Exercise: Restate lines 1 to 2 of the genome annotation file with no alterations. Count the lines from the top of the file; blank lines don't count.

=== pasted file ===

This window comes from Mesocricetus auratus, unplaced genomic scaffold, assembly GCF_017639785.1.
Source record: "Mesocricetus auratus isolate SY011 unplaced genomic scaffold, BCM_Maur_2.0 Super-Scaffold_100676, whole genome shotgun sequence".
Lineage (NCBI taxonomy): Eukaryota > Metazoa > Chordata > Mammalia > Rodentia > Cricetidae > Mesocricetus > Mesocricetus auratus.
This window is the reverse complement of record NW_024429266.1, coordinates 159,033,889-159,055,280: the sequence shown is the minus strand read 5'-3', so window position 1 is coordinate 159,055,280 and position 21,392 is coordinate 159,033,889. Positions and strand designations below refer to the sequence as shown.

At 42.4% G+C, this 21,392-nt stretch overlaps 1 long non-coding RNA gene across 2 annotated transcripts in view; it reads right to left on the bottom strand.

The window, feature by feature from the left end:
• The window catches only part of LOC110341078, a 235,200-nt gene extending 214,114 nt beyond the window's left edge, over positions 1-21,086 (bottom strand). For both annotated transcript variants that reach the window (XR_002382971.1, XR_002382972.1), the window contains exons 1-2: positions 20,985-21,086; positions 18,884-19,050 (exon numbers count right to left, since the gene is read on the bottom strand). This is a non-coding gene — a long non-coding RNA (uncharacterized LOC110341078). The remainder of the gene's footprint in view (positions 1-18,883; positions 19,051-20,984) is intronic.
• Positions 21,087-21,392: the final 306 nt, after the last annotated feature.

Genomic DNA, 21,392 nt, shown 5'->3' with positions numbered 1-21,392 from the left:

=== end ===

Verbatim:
This window comes from Mesocricetus auratus, unplaced genomic scaffold, assembly GCF_017639785.1.
Source record: "Mesocricetus auratus isolate SY011 unplaced genomic scaffold, BCM_Maur_2.0 Super-Scaffold_100676, whole genome shotgun sequence".